Views of elementary and middle school Turkish students toward environmental issues

Yılmaz Ö., Anderson H. O., Boone W. J.

INTERNATIONAL JOURNAL OF SCIENCE EDUCATION, vol.26, pp.1527-1546, 2004 (SSCI) identifier identifier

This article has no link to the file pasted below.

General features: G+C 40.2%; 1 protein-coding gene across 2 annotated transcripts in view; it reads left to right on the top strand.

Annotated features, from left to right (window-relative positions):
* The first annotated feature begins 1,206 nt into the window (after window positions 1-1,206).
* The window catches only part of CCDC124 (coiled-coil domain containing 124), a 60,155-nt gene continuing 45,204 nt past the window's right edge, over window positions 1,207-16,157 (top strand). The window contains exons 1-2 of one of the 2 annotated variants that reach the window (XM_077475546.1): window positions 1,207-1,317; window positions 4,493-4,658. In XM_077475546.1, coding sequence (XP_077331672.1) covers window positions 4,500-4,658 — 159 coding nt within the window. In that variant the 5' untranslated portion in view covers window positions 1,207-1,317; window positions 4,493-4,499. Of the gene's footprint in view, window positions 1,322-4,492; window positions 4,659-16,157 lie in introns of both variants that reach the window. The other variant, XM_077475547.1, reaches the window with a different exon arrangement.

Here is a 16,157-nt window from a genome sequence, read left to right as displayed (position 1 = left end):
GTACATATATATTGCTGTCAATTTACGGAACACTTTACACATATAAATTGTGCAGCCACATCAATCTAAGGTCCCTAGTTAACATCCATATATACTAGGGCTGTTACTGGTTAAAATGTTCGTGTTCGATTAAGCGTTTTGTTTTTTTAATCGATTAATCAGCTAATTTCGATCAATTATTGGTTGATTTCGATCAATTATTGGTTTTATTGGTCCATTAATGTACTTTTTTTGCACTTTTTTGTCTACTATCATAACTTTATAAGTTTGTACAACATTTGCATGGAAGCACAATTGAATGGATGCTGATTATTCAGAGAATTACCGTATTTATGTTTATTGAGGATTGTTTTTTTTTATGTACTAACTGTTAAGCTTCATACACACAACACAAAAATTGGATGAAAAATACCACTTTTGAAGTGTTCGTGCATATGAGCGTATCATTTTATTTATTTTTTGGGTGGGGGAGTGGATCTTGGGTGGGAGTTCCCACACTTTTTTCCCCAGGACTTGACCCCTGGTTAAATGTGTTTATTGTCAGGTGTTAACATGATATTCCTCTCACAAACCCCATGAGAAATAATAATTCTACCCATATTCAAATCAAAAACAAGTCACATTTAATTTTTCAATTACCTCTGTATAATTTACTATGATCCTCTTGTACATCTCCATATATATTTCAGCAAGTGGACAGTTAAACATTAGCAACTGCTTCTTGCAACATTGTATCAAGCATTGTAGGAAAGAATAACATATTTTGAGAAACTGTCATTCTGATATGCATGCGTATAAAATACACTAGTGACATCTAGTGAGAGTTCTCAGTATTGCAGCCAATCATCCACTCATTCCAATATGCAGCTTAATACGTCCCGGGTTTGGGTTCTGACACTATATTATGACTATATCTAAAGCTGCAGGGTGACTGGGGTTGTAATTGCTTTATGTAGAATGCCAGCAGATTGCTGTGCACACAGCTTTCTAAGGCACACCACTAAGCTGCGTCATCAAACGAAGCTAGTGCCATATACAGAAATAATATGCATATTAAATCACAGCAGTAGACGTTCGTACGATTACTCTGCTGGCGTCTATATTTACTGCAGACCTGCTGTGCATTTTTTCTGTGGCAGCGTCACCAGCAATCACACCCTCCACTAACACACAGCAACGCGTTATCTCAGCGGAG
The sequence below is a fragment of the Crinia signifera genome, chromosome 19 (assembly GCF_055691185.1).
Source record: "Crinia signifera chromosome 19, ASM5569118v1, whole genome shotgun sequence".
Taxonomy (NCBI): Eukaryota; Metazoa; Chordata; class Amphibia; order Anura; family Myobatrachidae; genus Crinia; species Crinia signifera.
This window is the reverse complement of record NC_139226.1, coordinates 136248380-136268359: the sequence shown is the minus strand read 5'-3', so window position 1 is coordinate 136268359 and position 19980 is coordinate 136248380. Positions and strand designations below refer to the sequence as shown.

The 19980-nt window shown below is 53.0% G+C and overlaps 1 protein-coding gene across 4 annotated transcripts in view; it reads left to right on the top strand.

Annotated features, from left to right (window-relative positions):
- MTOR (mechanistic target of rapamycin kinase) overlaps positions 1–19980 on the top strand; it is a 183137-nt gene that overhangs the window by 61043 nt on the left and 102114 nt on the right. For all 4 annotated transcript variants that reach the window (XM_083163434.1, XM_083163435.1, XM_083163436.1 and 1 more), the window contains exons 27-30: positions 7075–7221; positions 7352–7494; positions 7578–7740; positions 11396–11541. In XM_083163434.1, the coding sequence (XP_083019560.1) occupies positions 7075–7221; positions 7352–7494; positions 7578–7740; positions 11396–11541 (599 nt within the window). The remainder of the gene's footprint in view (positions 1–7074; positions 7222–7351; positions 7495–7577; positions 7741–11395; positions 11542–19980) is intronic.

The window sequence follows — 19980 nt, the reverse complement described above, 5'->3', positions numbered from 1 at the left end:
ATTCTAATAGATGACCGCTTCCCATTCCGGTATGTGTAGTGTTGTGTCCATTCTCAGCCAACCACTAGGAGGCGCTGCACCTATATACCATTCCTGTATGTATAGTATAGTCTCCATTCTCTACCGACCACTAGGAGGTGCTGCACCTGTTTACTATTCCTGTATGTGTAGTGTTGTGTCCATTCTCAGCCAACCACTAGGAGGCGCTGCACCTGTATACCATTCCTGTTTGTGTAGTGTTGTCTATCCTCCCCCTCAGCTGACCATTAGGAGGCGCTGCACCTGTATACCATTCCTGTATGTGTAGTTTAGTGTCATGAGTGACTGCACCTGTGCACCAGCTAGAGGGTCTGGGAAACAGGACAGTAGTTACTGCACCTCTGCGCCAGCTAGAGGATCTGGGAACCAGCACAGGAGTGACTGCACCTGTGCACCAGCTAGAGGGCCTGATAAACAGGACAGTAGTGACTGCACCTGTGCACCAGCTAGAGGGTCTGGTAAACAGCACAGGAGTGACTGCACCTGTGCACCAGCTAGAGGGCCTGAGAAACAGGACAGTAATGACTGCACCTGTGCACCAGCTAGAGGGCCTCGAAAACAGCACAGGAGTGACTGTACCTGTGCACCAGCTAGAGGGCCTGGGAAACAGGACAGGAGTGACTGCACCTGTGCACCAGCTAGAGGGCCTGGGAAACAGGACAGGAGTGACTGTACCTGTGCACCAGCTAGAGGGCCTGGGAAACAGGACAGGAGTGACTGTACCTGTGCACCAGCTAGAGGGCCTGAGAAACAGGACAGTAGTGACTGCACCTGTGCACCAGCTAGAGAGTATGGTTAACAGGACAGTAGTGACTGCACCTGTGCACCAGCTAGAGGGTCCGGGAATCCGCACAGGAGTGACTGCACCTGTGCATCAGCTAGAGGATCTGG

This study was conducted in order to identify the intensity of Turkish students' views with regard to environmental issues presented in the national curriculum and to determine how these views differ by gender, grade level, previous science achievement, socio-economic status (SES), and school location. For this project, a 51-item Attitude Toward Environmental Issues Scale (ATEIS) was created and utilized. In total, the scale involved 30 distinct environmental issues. These environmental issues are emphasized in the current Turkish science education curriculum. A total of 458 students in grade 4 - 8 classrooms completed the scale. Rasch analysis results indicated that, in general, the students felt environmental problems should be confronted in Turkey. But when students were presented with a range of survey items stating that a particular environmental issue should take precedence over economic growth, it was often very difficult for students to agree. On the other hand, when students were simply presented a range of survey issues concerning environmental problems in Turkey, it was easy for them to agree with the presence ( or importance) of these environmental issues in Turkey. Subsequent analysis suggested that the set of ATEIS survey items were understood and functioned in a similar measurement manner for male and female students, as well as elementary and middle school students. Results of ANOVA analyses indicated that recent high achievement in science courses resulted in more positive attitudes toward environmental issues. T-test analyses revealed that the older female students of this data set exhibited more support for environmental issues than did male students. Students with high family income, and those students living in urban areas, displayed more positive attitudes toward environmental issues than did students with low family income, and those living in suburban areas.